Prime Minister David Cameron and French President, Nicolas Sarkozy, are expected to agree to a cooperation deal for the advancement of civil nuclear today.
The agreement will bring Britain and France together to work alongside the International Atomic Energy Agency (IAEA) and “strengthen international capability to react to nuclear emergencies and establish a joint framework for cooperation and exchanging good practice on civil nuclear security,” according to a Downing Street spokesperson.
In practice this means international collaboration on education and training methods, R&D and security.
Government hopes the deal with France will stabilise sector confidence in it commitment to nuclear new build projects in the UK. Predictions have been given out that the collaborative arrangement with France will help firm up commercial opportunities worth some £500m.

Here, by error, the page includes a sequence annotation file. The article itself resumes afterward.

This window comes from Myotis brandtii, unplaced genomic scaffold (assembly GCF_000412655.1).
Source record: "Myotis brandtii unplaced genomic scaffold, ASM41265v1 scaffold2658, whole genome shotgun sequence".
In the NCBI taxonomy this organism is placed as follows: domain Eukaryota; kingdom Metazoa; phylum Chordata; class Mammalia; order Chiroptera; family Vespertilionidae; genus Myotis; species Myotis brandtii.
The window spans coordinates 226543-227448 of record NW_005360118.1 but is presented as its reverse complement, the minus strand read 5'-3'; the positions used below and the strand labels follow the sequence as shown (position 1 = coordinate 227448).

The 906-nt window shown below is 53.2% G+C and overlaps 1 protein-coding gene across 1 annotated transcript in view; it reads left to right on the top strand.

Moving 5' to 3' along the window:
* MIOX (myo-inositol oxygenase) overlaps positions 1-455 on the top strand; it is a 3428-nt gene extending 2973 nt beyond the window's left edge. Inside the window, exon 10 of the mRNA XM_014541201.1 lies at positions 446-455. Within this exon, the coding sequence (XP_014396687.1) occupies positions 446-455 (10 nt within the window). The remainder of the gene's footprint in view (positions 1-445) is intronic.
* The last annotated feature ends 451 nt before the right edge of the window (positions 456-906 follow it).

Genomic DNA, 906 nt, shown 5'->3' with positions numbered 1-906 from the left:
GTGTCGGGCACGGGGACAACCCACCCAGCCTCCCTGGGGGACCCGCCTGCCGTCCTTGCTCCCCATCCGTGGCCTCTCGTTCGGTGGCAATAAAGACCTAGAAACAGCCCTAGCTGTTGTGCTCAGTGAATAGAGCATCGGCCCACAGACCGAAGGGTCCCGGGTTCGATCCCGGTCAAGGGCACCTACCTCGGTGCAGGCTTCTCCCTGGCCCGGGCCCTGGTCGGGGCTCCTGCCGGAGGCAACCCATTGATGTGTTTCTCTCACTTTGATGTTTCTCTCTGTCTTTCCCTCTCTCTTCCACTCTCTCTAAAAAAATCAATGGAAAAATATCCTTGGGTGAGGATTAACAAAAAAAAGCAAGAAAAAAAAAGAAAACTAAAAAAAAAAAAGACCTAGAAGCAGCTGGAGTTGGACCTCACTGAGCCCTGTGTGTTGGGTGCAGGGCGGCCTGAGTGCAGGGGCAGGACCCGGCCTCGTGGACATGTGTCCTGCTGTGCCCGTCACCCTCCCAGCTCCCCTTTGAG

These opportunities are also expected to create around 1,500 UK jobs in the civil nuclear supply chain.
For supporters of civil nuclear, today’s deal signals security for the UKs energy supply and its ability to meet emission reduction targets.
The deal will also be welcome to manufacturers accredited for civil nuclear supply for which business prospects are building. Earlier this month, the US Nuclear Regulatory Commission approved the first nuclear reactors to be built in the country since 1978.
The two approved reactor designs are from Westinghouse Electric Company and Areva UK.
Westinghouse has stated confidence in the UK nuclear supply chain, particularly in North Wales. A spokesperson told TM that the company has every confidence in the UK sector’s ability to provide the capability and capacity necessary to build its AP1000 reactor – both for UK use and for other civil nuclear projects in Europe.
Eight new nuclear build sites were identified by UK government in summer 2011. These are: Bradwell, Essex; Hartlepool; Heysham, Lancashire; Hinkley Point, Somerset; Oldbury, Gloucestershire; Sellafield, Cumbria; Sizewell, Suffolk; and Wylfa, Anglesey.
Rolls-Royce is confident of winning a £400m ($632m) share in the building of the first of the planned power plants.
Today’s summit also hails discussion of Anglo-French collaboration on future defence projects including a new unmanned aircraft.